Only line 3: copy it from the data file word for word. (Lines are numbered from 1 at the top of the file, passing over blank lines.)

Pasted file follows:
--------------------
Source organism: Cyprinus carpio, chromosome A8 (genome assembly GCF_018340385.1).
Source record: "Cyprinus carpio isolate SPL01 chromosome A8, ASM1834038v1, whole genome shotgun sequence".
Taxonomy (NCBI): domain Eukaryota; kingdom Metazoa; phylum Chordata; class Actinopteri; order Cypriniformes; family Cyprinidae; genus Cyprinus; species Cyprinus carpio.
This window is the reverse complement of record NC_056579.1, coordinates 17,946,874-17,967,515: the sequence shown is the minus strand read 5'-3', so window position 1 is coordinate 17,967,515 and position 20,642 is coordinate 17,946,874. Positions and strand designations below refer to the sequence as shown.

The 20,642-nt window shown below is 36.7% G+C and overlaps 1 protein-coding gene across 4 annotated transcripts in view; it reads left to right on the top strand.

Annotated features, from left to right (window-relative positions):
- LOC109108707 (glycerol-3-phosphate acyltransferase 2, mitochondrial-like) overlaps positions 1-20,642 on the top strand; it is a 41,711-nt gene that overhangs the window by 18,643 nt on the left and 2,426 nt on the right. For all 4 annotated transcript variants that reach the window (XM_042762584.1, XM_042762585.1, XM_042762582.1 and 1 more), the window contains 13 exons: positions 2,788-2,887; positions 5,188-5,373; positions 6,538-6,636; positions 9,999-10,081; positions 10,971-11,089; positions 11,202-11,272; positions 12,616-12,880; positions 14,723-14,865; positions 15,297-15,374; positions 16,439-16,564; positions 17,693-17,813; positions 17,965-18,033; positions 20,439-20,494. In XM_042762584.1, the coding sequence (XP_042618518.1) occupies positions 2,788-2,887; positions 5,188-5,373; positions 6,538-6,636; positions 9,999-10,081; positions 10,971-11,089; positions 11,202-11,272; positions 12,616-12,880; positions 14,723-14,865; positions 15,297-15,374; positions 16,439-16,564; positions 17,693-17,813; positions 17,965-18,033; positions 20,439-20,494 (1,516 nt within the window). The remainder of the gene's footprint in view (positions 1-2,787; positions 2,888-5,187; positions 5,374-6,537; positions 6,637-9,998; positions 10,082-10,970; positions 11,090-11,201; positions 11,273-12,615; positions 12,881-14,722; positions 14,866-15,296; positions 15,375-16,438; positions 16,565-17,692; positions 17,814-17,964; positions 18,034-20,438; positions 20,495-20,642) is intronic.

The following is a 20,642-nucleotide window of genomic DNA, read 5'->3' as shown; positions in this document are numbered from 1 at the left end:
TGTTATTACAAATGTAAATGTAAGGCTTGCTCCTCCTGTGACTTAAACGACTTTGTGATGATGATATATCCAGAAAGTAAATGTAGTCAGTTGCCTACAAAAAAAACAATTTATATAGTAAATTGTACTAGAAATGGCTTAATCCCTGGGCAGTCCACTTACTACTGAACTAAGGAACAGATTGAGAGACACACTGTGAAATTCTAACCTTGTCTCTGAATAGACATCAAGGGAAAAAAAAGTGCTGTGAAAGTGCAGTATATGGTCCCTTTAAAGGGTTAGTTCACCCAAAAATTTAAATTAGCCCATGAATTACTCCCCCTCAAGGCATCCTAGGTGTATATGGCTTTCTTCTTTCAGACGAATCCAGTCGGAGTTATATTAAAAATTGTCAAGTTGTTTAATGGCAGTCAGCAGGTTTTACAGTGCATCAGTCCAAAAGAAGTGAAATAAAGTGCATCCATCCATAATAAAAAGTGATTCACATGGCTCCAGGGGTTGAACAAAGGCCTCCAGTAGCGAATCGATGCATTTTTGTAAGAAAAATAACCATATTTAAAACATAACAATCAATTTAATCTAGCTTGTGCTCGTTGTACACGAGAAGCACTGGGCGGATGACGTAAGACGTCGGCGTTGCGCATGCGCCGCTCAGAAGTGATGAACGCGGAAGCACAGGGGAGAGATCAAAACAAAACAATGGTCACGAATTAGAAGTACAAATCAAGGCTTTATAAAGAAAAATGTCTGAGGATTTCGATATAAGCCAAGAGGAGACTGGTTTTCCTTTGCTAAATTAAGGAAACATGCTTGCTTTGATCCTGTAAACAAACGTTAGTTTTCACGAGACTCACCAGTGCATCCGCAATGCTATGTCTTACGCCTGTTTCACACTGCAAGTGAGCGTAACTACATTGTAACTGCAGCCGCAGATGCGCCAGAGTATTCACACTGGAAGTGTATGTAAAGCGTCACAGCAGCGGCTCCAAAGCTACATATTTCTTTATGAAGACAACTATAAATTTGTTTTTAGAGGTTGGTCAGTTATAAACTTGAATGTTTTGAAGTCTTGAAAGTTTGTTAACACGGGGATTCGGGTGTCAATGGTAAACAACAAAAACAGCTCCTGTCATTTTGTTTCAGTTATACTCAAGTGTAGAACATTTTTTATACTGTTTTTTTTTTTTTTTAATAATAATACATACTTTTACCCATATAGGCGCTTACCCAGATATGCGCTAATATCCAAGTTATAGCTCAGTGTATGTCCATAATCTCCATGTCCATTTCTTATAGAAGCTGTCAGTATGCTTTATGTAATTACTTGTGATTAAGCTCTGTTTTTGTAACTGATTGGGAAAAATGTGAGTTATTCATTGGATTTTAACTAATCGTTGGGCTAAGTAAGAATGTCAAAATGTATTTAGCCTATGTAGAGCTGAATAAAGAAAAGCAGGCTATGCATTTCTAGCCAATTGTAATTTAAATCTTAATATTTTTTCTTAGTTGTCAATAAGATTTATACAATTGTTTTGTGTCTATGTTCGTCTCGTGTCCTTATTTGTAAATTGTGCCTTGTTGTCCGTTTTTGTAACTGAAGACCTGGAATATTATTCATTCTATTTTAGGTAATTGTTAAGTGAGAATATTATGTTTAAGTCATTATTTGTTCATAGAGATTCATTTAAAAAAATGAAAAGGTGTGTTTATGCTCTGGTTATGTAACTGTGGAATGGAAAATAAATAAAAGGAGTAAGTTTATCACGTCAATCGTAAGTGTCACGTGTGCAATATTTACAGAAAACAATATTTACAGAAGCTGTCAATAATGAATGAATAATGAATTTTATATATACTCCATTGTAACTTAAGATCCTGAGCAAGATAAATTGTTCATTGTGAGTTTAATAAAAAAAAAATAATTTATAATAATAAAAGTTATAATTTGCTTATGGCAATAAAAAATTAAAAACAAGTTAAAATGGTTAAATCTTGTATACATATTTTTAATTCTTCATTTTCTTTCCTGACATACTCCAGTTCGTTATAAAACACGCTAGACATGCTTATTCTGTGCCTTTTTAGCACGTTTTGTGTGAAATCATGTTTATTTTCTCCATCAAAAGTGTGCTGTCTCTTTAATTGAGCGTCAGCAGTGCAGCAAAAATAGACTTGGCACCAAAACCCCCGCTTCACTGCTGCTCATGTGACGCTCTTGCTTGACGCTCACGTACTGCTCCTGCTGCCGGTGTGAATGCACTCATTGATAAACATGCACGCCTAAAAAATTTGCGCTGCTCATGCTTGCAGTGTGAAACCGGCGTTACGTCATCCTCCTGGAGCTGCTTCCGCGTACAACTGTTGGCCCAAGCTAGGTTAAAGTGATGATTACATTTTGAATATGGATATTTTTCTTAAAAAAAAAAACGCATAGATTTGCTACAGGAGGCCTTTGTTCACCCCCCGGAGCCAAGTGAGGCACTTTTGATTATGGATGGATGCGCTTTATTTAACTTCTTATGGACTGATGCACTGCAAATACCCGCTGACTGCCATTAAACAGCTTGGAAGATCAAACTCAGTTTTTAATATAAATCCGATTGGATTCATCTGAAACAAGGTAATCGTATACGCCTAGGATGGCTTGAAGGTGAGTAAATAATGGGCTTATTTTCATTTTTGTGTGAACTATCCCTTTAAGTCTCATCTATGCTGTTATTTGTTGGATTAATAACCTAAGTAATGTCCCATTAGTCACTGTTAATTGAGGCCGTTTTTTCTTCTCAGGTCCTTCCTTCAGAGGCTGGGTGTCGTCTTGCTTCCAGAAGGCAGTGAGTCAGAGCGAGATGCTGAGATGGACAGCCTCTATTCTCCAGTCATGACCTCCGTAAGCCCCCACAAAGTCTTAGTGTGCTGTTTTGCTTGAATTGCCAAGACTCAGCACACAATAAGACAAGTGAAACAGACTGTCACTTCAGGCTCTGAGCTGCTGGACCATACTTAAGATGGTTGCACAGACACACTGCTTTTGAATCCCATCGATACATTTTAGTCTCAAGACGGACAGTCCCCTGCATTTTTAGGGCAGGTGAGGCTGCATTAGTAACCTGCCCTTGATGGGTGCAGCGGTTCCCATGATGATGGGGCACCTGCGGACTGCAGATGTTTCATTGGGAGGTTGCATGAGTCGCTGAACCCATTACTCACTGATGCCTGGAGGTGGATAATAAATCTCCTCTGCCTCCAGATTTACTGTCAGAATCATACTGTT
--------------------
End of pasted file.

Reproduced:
Taxonomy (NCBI): domain Eukaryota; kingdom Metazoa; phylum Chordata; class Actinopteri; order Cypriniformes; family Cyprinidae; genus Cyprinus; species Cyprinus carpio.